Wednesday, November 08, 2006

Meet The Parents

There are few things in a relationship more stressful than meeting your significant other's parents. You've been dating for some time, things are going well, you've met each other's friends...and then the parents come to town. Or it's Thanksgiving and your girl/boyfriend wants you to meet the family. Despite all the prepping you've done (don't mention this, this or this, emphasize this and that), you still have no idea whether they'll like you, and there's always the fear that if they hate you, the relationship is over.

But it doesn't have to be that way! Here are a few guidlines for making the big event as painless and successful as possible:

If you can, try to make the first meeting with the parents or siblings alone. It's the divide and conquer principle: it's easiest to get them to like you if you can focus your attention on one or two people at a time. Also, you're going to want to show different sides of your personality to different people. With parents, grandparents or older family members, you're going to want to be exceedingly polite, wear something conservative and respectable and show off how wholesome you are. If you're meeting siblings closer to your own age, you'll want to seem relaxed and cool.

Do your research. Find out as much about the likes and dislikes of each person you're meeting beforehand. This will give you good material for conversation. Even if you already know the answers to the questions, ask them anyway. People love to talk about themselves. For example: Uncle Bob works for General Motors. You ask, "Mr. Smith, Michael tells me that you work in the auto industry. What do you do?"

Use formal titles unless people insist otherwise. It's always better to err on the formal side as it shows respect. If the parent/grandparent/other relative really wants you to call them by their first name, they'll usually make it clear pretty quickly.

Keep your expectations reasonably low. Don't expect to win the hearts and minds of every family member after one dinner, the goal should be that they think you're acceptable. You'll have later opportunities to show how amazing you are, but because you don't know these people yet, play it safe and just try not to offend anyone.

Stay away from any sort of PDA. It's gross to see your parents kissing, so I think you can assume that they don't want to see you kissing either. Hand holding or arm around the shoulder is probably acceptable though.

Understand your place. Ignore anything that strikes you as offensive, as it won't do you any good to argue. If someone is making racist comments or tries to convert you, just nod and smile (or just do nothing, if it's so bad you can't even do that). If they ask you questions directly that are offensive, try to change the subject or politely explain that you don't feel comfortable talking about the subject.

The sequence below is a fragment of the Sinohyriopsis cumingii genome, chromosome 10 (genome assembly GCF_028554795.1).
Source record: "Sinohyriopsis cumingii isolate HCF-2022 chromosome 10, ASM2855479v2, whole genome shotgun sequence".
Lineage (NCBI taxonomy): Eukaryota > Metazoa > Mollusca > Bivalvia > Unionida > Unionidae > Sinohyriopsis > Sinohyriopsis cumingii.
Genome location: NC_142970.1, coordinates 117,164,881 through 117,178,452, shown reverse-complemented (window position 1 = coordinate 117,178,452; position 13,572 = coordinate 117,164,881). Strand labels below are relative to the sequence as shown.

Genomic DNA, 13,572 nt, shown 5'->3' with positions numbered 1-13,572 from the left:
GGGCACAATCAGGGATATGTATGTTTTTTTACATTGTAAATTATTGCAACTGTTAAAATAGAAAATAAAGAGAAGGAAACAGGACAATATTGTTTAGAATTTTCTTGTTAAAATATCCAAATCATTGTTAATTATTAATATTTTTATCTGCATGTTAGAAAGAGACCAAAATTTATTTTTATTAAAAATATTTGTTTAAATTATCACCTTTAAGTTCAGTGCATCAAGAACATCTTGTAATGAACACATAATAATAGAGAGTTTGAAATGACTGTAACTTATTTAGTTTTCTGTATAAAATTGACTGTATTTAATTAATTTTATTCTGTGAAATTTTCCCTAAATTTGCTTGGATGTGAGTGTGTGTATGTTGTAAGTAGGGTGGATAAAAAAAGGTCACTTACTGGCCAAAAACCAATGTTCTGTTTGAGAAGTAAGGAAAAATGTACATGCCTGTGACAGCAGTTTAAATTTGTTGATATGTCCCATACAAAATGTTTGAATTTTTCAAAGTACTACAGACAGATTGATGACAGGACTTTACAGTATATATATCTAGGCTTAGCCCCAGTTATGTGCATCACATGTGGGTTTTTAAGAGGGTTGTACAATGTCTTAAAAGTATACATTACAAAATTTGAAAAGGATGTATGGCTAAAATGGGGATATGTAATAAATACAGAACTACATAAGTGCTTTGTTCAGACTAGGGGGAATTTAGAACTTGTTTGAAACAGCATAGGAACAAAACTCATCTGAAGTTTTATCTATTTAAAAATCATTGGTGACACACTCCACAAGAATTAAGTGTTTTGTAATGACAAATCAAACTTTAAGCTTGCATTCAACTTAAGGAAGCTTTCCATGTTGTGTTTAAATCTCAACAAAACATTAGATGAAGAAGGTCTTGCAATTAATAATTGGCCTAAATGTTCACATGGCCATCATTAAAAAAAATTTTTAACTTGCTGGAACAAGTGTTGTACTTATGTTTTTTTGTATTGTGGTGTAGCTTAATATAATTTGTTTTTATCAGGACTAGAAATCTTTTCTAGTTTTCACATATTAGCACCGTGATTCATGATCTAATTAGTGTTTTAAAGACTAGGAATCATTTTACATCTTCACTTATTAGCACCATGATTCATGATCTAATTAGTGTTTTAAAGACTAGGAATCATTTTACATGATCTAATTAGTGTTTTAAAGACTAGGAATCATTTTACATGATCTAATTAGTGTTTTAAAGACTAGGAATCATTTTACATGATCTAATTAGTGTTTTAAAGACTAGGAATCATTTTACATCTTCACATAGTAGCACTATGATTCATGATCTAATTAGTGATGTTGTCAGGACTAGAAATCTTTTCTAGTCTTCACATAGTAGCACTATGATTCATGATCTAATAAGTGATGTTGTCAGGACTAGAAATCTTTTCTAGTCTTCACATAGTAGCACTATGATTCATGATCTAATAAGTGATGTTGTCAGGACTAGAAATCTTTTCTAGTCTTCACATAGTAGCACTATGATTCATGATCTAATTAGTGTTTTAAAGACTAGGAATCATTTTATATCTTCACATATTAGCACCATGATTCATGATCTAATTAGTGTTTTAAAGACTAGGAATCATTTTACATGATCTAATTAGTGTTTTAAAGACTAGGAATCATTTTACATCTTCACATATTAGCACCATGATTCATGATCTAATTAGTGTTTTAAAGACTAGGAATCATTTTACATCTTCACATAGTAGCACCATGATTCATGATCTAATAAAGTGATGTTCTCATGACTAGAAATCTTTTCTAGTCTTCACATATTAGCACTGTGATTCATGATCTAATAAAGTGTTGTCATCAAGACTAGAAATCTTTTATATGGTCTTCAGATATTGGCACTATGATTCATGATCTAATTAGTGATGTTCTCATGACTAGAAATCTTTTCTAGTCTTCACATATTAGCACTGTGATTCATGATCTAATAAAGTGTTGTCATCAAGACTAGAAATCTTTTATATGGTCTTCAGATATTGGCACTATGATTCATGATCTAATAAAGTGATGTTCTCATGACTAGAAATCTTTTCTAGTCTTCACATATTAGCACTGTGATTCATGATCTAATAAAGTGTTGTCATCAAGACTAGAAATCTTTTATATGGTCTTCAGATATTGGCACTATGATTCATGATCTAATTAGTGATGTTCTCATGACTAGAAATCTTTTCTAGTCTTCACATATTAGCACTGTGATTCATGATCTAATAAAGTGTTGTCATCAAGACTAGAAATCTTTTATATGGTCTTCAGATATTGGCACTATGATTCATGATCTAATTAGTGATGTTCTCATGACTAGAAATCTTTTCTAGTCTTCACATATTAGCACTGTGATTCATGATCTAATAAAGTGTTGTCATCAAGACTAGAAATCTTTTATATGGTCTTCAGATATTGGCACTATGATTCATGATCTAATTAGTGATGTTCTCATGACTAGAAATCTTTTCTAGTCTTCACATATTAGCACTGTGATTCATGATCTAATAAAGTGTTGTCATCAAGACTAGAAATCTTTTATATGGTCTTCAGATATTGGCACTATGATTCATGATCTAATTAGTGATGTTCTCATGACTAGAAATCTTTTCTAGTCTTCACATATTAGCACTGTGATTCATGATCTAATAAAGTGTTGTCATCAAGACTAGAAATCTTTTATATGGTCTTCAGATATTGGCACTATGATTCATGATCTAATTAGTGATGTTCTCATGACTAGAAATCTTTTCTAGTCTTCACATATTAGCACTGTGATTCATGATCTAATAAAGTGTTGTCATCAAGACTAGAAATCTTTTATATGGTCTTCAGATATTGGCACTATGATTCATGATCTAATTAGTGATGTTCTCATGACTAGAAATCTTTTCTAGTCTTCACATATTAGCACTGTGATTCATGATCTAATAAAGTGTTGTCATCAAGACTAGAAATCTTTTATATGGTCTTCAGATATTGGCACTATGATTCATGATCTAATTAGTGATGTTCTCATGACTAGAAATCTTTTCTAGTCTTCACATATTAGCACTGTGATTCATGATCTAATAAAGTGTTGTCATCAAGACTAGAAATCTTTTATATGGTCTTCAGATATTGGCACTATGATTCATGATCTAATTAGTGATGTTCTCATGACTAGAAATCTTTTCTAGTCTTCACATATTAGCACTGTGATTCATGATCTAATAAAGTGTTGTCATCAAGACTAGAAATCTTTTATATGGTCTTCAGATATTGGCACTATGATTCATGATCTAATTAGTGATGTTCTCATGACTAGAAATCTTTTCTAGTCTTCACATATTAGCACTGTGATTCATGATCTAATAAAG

Pile on the compliments. Don't come off as insincere, but make sure you compliment each person at least a few times. It can be as simple as "Mrs. Jones, I love your scarf, where did you get it?" or "This cake looks fantastic." If you hate someone and can't think of anything to compliment them on, just respond to one of their stories or comments with "that's so interesting, I didn't know that about you." By the same token, don't do this if you are or are going to seem insincere. There are few things more annoying (and less effective) than an inauthentic suckup.

Feign ignorance when people bring up family secrets. Even if they aren't really secrets, you want to pretend you haven't heard any bad things about anyone. If someone says "I'm sure Katie told you about what Uncle Mark did last year", respond with "no, she didn't" even if it was all over the local news for weeks.

Don't forget the thank you note. If someone has cooked for you, paid for your meal or given you a present, you should send them a paper thank you note within 24 hours of your meeting. Thank you notes are extremely underrated, and are almost always an excellent way of expressing how much you enjoyed meeting your SO's parents. Thank them specifically for what they did and don't forget to mention how much you enjoyed meeting everyone. If you had a terrible time, suck it up and lie.

Meeting the parents shouldn't be a traumatic experience, or even material for slapstick gags in a mildly funny movie franchise. Do your best to follow these basic points, and you're very likely to make a good impression. And who knows, you might even have a good time.

1 comment:

Carved Garnet said...

Thank you so much for that. I'm meeting my boyfriends over the summer this December(In Australia) and I'm so nervous. This really helped! :)